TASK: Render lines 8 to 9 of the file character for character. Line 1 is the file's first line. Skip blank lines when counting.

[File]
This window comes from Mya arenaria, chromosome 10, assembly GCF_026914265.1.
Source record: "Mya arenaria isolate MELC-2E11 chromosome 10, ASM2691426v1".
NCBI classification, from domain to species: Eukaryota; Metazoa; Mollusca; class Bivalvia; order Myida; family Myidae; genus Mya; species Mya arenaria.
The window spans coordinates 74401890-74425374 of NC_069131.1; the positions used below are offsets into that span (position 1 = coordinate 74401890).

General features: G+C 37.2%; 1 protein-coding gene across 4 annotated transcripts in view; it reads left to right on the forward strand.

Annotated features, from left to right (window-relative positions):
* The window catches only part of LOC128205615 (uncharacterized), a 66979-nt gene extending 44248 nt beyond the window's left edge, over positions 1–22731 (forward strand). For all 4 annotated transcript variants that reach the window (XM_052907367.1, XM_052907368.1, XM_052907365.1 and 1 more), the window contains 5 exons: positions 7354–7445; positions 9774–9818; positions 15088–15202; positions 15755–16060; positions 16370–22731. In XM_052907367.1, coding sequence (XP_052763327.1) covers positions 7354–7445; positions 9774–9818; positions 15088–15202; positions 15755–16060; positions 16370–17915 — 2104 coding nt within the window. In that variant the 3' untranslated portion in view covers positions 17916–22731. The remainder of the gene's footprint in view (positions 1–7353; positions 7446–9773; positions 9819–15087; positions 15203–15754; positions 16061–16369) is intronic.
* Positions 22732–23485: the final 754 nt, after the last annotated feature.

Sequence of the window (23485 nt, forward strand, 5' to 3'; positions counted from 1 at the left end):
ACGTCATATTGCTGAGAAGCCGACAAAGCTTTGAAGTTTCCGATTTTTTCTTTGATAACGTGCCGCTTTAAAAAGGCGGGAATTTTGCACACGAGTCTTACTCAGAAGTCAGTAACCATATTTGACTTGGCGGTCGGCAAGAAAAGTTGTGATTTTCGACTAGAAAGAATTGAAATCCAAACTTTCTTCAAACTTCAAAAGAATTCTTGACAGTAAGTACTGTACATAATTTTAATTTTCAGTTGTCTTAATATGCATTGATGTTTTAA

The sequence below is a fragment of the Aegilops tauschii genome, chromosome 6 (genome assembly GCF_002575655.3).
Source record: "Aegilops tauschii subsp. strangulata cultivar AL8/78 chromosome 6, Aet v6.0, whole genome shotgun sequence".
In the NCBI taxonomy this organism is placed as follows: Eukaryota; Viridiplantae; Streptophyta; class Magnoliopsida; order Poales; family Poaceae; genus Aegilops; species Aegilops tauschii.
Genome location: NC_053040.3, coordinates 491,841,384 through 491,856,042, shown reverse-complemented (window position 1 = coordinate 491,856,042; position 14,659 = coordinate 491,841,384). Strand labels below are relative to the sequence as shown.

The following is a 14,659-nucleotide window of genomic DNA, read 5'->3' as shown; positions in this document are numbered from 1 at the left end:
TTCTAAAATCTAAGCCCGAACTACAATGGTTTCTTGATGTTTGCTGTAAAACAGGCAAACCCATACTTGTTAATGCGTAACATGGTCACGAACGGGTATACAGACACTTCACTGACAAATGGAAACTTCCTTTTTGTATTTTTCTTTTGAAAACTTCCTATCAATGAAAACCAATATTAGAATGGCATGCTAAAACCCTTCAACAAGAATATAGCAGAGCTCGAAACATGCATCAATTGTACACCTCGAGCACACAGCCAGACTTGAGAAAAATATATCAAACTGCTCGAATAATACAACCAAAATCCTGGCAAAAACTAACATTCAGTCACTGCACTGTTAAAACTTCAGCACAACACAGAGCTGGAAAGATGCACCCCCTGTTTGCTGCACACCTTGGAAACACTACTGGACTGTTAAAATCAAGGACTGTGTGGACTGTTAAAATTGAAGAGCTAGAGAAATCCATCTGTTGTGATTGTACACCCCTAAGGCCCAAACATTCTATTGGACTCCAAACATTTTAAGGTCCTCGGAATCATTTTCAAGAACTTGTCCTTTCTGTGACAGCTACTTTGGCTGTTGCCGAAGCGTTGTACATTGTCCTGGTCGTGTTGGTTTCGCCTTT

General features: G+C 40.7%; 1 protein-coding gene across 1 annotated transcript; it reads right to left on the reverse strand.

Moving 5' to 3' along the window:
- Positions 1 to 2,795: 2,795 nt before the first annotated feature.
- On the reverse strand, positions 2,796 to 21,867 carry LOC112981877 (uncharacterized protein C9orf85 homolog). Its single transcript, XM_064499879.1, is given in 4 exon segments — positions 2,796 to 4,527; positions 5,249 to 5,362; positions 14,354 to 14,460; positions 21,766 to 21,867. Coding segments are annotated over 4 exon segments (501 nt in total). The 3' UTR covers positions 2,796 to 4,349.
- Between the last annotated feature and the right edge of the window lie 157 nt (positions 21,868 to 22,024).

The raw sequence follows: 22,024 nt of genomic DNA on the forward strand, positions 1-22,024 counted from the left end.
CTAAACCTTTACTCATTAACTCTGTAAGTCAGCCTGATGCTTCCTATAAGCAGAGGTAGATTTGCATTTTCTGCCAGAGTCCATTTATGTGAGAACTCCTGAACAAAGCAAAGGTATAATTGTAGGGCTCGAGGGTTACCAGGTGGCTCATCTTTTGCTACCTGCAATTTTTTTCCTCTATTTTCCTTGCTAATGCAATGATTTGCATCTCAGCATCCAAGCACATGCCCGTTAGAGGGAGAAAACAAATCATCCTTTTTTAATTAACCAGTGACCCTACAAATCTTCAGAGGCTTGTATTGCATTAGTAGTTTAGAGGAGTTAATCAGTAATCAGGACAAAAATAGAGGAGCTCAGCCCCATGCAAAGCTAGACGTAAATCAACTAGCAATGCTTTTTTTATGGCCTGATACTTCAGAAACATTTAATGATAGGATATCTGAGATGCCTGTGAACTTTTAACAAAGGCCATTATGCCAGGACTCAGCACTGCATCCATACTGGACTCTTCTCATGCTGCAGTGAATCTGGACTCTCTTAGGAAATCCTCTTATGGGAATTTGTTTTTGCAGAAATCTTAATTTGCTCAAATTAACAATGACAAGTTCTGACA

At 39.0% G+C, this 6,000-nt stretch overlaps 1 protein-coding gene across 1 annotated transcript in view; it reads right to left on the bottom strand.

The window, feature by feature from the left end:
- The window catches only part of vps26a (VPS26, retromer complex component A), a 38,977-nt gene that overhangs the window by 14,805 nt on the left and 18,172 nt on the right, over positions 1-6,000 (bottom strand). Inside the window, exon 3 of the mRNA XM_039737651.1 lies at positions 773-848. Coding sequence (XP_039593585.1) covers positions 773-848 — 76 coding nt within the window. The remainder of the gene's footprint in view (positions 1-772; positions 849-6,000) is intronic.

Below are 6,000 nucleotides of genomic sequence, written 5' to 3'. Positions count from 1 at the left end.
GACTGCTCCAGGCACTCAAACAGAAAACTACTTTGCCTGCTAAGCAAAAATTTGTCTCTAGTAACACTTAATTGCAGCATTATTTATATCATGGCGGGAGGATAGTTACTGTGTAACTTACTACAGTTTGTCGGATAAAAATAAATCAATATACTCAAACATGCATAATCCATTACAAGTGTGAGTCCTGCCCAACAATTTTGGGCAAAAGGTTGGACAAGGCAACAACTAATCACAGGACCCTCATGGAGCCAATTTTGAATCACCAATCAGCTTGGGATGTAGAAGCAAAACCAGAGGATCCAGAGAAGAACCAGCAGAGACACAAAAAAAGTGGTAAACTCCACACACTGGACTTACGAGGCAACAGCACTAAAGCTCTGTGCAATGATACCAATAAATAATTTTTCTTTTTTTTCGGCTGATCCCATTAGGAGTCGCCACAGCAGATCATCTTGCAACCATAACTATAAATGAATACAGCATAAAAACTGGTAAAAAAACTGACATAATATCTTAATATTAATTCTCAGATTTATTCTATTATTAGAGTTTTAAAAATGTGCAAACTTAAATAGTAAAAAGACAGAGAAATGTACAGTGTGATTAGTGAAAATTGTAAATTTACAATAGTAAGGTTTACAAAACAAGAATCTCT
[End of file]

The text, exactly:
* Positions 22732–23485: the final 754 nt, after the last annotated feature.

Sequence of the window (23485 nt, forward strand, 5' to 3'; positions counted from 1 at the left end):